I stared at the glorious Adirondack Mountains across the water and thanked God for my inoperable camera and my newfound love of sketching, for the beauty of His creation and everything in it, and for this precious, unforgettable moment.

On the dock.

VBS 2018

What a blast this year’s Vacation Bible School proved to be!

Under the amazing leadership of Jackie Tapasco, our Living Word Community Church family worked together to transport over 60 children back to Ancient Babylon so that they could witness firsthand Daniel’s Courage in Captivity.

From the Broadway caliber sets, dramas, and props to the fun games, marketplace crafts, and tasty snacks, the children found themselves immersed in a godless culture and seemed blown away by the reality of Daniel’s trials and tribulations, learning from him valuable truths I pray will last a lifetime.

It was a joy to see Abby floating around with colorful scarves, grinning and giggling with her friends, singing and dancing into the night.  John constantly asked questions pertaining to his business interests, including topics such as the Babylonian centers of commerce, the ancient garbage retrieval process, and speed limit signs.  And Hannah did a wonderful job serving as a Teacher’s Assistant as well as my Worship Leader’s Assistant, and we loved every minute of serving together.

We thank God for the opportunity to take part in such a wonderful experience with our church family.  Summer is flying by, but this has so far been the highlight.  May the seeds that were sown during this precious week take root, growing stronger and stronger in coming days.

And beyond.

Please check out the video above made by none other than my amazing husband, Christian T. Morgan.  For more videos of our church/family including last year’s LWCC Rome VBS video, please visit his YouTube channel, MFP Optic.

 

The Morgan Family Extravaganza

My budding entrepreneurs have done it again.

Today we’re hosting The Morgan Family Extravaganza, a new and fun endeavor that includes everything from baked goods to painted bud vases.

The kids have been busy creating and planning, baking and painting, wrapping and printing over the past several weeks, and the big day has finally arrived.

I will wake them shortly.

John most likely won’t need waking, as he typically rises before dawn.  Abby will leap out of bed smiling and tasking everyone as to the set up for the morning rush.  Hannah will roll over, snuggle the covers under her chin, and ask why on earth did we decide to start before 10 am.

Aha!  I called it . . . here he comes.

All three are so different with such varied interests.  Hannah has a heart for feeding people, so she put together a lovely lemonade stand and bake sale called Fluffy’s Treats.  With a color scheme of light blue and yellow, her wares will surely attract the masses, and once they sample her goods, she’ll have many happy customers.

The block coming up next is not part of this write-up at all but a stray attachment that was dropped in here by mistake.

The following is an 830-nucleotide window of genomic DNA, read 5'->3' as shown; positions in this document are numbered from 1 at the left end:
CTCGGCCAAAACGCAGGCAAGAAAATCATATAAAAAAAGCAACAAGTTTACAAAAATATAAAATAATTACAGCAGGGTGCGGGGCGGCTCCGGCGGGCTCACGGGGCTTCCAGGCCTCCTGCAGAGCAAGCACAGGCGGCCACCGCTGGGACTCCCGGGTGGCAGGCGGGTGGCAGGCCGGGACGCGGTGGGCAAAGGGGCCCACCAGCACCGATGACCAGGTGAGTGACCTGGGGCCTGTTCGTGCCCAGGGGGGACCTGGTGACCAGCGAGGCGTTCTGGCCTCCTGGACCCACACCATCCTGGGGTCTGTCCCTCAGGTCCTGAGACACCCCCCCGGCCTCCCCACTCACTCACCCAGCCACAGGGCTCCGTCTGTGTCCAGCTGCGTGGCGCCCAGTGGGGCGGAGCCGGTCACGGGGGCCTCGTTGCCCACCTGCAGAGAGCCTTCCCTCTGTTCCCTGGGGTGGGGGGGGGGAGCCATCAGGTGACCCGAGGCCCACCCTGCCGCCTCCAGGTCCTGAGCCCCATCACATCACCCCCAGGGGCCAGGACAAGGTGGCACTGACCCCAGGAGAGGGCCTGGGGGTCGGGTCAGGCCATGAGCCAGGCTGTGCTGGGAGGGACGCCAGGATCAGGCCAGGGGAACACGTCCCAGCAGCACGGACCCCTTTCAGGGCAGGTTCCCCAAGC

My boy plans to take the opportunity to promote Take Out 56 (his trash/recycling can retrieval business) by distributing flyers and running a raffle to win a special t-shirt prize.  He’s also in charge of the garage sale items.

And last but not least, little Abby Mae is having an art studio sale.  She’s my painter, and she has created many beautiful crafts and wall hangings that will be sure to catch every eye.

I’m so proud of them.  They’ve wanted to do this for a long time.  For years, actually.  Dreams of doing so have gotten us through some tough times.

Extravaganza-type dreams are good for the soul, and the hope therein can bring families even closer together, even on the rainiest of days.

But I admit, I’m thankful the sun’s shining brightly today, and the wind has died down.  John stood outside advertising after school let out yesterday.  Talk about an effective marketing department!  Abby assisted so that the sign wouldn’t blow away.

The hour is upon us – I must hasten to prepare the extravaganza with the fam.

If you’re local, PLEASE stop in for a cup of lemonade and join the fun anytime between 8:30 am and 4 pm.  We’d love to see you!

Ready to Roll

My husband was in a car accident yesterday.

It could’ve been much worse.

He valiantly crosses what the locals refer to as the “GW” (George Washington Bridge) daily to run recycling plants in the Bronx.  Sometimes I forget how dangerous it can be.

Until yesterday.

A poorly placed stop sign bred the perfect storm.  Thankfully, both drivers emerged unscathed, but later Christian told me about the most remarkable part of the encounter.

The response of the “other” driver’s son.